Mason County Central's Quinn Wins for Team, Family, Community
By Drew Ellis
Special for Second Half
March 5, 2022
DETROIT – Standing across from Mason County Central’s Andrew Quinn on Saturday was the reigning Division 4 champion at 285 pounds, who also hadn’t lost in two seasons.
Despite a near-perfect record of his own, Quinn likely wasn’t the favorite to most. But he had other ideas.
The senior scored a reversal in the second period and quickly transitioned it into a pinfall against New Lothrop’s Isiah Pasik to earn his first MHSAA Finals title.
Dealing with a small team at Mason County Central, Quinn (51-1) credited the victory over Pasik (46-1) to his coaching staff, family, and friends who have all put time on the mat with him.
“I’ve got three older brothers up there watching me. They have pushed me my whole life,” Quinn said. “There’s tons of people that came to the wrestling room to help me out. We don’t have a big team, so I get to beat up on these guys (the coaches) every day.
“There’s tons of people to thank. I didn’t do it alone.”
Champion: Logan Gilbert, Martin/Climax-Scotts, Fr. (41-6)
Decision, 10-5, over Logan Mears, Union City, Fr. (45-5)
Gilbert knew what he needed to do to come away with the 103-pound title.
Having faced Mears three previous times this season, and winning all three, he just stuck to his game plan.
“I was just trying to stop the switch on bottom. (Mears) loves to hit that, and he’s really good at it. In neutral, he likes to hit the slot, but I tried to tie him up with my right arm,” Gilbert said. “I was ready for him.”
Gilbert kept the pressure and scored five takedowns during the match.
“I don’t think it has hit me yet,” Gilbert said of winning a title. “I don’t know what I am feeling right now, but it feels good.”
Champion: Jacob Bunn, Manchester, Sr. (46-2)
Decision, 5-2, over Trent Kimmel, Martin/Climax-Scotts, Sr. (37-3)
Making his fourth Finals appearance, Bunn finally got through to the top of the mountain.
“It’s something I have been working toward for 14 years now,” Bunn said. “I am just glad that I was able to get to the top in my senior year.”
It was a hard-fought win for the Manchester senior, as he held off a late surge from Kimmel.
“Even before the match, I just was thinking that it was another match and I couldn’t change up my style because it was a state final,” Bunn said. “I went out there and just didn’t let the pressure get to me and stayed focused.”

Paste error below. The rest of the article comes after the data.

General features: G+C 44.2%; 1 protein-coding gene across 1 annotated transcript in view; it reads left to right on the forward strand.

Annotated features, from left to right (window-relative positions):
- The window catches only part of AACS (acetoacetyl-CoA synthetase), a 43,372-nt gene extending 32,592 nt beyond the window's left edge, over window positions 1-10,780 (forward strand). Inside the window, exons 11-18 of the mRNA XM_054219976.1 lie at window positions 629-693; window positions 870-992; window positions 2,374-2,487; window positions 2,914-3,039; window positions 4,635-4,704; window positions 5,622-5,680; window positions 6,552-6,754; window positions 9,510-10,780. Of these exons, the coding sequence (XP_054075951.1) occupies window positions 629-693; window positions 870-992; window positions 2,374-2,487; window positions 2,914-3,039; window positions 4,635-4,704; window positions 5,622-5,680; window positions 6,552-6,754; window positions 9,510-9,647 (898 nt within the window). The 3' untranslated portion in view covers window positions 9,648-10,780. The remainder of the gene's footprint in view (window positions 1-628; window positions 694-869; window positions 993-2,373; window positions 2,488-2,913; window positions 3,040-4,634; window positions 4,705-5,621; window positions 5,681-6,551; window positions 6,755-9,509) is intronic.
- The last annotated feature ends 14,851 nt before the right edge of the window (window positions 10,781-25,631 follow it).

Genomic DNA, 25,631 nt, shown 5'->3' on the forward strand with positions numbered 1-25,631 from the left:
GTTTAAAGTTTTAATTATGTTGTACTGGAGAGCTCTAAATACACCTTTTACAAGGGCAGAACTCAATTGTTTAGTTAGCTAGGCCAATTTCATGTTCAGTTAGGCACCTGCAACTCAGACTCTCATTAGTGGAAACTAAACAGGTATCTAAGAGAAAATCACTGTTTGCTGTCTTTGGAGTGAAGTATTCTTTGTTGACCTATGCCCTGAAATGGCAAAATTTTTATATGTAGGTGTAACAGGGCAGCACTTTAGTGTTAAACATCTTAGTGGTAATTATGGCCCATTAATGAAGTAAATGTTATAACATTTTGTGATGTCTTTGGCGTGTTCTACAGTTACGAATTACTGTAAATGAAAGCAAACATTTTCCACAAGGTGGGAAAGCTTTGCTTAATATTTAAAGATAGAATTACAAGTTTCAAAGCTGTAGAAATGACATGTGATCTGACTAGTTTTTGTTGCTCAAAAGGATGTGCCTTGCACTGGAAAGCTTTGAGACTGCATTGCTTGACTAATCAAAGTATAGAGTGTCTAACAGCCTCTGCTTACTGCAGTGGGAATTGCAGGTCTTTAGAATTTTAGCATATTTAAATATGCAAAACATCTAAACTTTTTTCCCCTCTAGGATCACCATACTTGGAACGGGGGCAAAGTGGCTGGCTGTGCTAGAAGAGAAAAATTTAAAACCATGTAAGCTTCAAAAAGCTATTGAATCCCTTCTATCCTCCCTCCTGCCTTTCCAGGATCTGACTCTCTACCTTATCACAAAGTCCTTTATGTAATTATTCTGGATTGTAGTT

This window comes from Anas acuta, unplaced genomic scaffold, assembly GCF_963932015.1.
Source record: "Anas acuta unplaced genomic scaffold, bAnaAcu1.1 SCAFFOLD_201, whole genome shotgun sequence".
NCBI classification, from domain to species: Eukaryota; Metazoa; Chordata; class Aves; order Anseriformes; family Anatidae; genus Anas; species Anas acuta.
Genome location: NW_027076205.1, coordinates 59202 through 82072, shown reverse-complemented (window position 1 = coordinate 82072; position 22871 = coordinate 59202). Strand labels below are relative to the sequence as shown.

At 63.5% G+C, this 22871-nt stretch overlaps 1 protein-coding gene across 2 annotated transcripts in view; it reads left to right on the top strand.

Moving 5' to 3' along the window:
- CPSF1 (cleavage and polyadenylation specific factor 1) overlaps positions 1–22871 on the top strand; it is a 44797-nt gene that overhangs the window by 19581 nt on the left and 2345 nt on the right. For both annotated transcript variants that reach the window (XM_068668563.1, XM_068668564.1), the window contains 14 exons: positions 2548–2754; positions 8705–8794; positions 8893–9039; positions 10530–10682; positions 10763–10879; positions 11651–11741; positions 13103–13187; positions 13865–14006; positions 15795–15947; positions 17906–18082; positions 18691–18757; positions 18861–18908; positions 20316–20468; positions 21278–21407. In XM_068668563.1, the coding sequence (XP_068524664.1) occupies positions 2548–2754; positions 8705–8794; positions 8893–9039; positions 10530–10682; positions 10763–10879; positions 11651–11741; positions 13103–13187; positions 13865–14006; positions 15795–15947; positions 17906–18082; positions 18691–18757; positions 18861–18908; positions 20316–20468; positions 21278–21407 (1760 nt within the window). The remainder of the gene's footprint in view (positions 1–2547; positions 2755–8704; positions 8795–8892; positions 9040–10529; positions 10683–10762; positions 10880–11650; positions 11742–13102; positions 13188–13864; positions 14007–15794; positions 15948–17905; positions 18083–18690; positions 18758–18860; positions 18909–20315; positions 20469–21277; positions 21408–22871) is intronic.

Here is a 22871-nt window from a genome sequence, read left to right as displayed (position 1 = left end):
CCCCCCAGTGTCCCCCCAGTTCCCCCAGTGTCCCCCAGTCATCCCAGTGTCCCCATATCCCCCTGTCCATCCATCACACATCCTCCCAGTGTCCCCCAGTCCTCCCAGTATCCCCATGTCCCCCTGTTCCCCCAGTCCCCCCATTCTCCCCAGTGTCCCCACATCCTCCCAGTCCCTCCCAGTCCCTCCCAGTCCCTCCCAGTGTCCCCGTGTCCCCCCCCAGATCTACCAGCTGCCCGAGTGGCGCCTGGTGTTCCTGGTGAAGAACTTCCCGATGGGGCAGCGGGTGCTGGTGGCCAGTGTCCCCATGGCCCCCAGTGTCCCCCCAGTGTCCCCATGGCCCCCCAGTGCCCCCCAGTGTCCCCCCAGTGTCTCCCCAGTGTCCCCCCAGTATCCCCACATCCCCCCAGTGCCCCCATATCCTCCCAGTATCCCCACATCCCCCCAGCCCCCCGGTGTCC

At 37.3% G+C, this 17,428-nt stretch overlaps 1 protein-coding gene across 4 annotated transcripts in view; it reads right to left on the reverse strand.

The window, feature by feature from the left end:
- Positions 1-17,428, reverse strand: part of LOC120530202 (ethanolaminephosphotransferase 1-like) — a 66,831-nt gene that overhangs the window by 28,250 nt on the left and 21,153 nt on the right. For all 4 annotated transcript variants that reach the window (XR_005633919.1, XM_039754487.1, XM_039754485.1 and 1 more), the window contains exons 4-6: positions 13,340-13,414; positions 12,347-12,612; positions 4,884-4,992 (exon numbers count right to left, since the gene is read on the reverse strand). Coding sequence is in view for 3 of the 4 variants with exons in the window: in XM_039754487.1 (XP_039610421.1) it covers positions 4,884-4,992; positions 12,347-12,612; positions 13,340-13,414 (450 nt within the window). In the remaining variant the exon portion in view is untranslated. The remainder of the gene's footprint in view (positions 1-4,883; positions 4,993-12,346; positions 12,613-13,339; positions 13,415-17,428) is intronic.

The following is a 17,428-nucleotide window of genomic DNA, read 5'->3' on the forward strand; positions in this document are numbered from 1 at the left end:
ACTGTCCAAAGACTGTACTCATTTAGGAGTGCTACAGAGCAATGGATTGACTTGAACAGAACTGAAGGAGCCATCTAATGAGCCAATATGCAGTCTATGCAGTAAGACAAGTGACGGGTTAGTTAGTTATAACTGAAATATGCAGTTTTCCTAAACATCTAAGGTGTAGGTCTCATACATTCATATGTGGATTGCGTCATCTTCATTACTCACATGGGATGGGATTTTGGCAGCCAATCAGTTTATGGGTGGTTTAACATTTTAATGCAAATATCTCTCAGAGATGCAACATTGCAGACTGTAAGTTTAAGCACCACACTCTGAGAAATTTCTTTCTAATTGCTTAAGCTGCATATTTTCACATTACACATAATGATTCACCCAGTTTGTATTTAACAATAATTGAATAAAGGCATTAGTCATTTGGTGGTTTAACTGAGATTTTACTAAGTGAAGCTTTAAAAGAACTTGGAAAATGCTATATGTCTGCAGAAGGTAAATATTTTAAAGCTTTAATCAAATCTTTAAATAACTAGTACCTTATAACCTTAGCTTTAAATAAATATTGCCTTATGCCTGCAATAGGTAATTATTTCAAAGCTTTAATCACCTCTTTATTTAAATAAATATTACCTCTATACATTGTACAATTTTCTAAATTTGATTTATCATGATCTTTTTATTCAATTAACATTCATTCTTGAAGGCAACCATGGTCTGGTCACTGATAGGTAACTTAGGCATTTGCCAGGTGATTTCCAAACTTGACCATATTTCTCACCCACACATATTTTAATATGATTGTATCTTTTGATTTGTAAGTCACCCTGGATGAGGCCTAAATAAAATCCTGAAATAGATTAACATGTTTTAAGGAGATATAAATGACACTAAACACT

Champion: Shawn McGuire, Iron Mountain, Jr. (39-2)
Decision, 5-0, over Tyler Winch, Iron Mountain, Soph. (32-14)
It was a bittersweet championship victory for McGuire, the junior, as he dispatched of his Iron Mountain sophomore teammate for the title.
“It’s tough. It’s like your worst nightmare,” McGuire said. “I can never imagine going against my teammate, especially in a state final. It was difficult.”
McGuire controlled the match from start to finish, scoring a pair of takedowns and adding an escape while keeping Winch from getting on the scoreboard.
“It does feel great to be a champion. I’ve worked really hard for this,” McGuire said. “I’ve come close in the past and lost, but I just kept working toward this goal. It’s hard to put into words.”
Champion: Landyn Crance, Union City, Soph. (45-3)
Decision, 8-1, over Austin Marry, Hudson, Soph. (27-12)
As a freshman, Crance saw his chances at competing for a Finals title ended by COVID-19. This year, he made sure to make the most of his opportunity.
“Last year was devastating, having it all taken away from me because of COVID. But, I knew I just wanted to work harder this year to make up for it,” Crance said.
Crance started fast and never looked back, maintaining control of Marry throughout the six minutes.
“I knew I had to ride tight and stay on top,” Crance said. “I knew getting off the bottom would be difficult with (Marry), so I just had to keep control of him.”
Champion: Derek Mayle, Breckenridge, Sr. (38-3)
Major Decision, 14-1, over Dalton Birchmeier, New Lothrop, Fr. (31-13)
Mayle made sure his last match was one of his best.
The Breckenridge senior came within inches of a pinfall victory, but still came away with a 14-1 win.
“This was the last match of my life, so I just wanted to go out and have fun and end it on a bang,” Mayle said. “I wanted to make sure that I didn’t leave anything on the mat.”
Mayle overwhelmed Birchmeier, whom he had seen before in Regional competition. Still, the New Lothrop freshman fought hard to see the full six minutes.
“I was pretty confident, but I didn’t want to take the match lightly,” Mayle said. “I just needed to stay disciplined and keep attacking.”
Champion: River Roberson, Hesperia, Sr. (45-2)
Decision, 10-7, over Payton Rogers, Hudson, Sr. (33-7)
In one of the more back-and-forth matches of the Division 4 Finals, Roberson grinded out a 10-7 win.
“It’s hard to believe, but it’s an amazing feeling,” Roberson said. “I’ve worked so hard for this, it’s hard to believe it’s actually happened.”